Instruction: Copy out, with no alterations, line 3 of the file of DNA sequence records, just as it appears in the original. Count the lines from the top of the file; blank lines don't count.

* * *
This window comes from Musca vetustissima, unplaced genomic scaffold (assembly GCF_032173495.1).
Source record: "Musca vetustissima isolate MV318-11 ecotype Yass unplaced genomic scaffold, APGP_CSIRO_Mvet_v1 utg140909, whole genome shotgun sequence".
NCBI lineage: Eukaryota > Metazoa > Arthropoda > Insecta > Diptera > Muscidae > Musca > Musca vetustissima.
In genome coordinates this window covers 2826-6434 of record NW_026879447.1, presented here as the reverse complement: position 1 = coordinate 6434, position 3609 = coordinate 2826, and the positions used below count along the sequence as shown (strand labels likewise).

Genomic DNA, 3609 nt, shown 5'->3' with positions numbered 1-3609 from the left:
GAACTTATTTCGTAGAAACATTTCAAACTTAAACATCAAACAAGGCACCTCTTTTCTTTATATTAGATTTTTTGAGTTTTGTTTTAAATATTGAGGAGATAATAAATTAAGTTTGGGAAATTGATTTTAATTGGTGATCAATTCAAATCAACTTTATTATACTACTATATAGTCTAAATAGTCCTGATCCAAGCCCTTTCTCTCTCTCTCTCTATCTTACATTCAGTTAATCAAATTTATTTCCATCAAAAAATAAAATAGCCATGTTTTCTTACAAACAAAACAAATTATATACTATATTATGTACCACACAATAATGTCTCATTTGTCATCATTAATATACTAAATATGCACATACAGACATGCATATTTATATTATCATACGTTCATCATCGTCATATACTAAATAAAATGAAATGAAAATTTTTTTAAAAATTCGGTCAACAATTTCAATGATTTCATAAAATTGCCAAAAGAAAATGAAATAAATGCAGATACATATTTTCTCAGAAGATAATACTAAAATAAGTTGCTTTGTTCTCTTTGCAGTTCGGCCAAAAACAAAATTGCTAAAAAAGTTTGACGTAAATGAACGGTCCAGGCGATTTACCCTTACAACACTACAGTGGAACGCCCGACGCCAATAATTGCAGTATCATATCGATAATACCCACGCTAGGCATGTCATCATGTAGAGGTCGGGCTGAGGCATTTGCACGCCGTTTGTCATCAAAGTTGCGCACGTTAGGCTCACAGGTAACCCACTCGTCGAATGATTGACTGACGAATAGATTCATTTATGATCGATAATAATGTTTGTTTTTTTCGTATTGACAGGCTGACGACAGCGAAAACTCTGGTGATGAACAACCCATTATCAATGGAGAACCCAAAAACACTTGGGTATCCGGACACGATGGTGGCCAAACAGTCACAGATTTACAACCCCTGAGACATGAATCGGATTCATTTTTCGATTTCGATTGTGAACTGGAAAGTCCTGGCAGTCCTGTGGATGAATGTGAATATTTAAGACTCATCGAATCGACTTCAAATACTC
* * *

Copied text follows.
NCBI lineage: Eukaryota > Metazoa > Arthropoda > Insecta > Diptera > Muscidae > Musca > Musca vetustissima.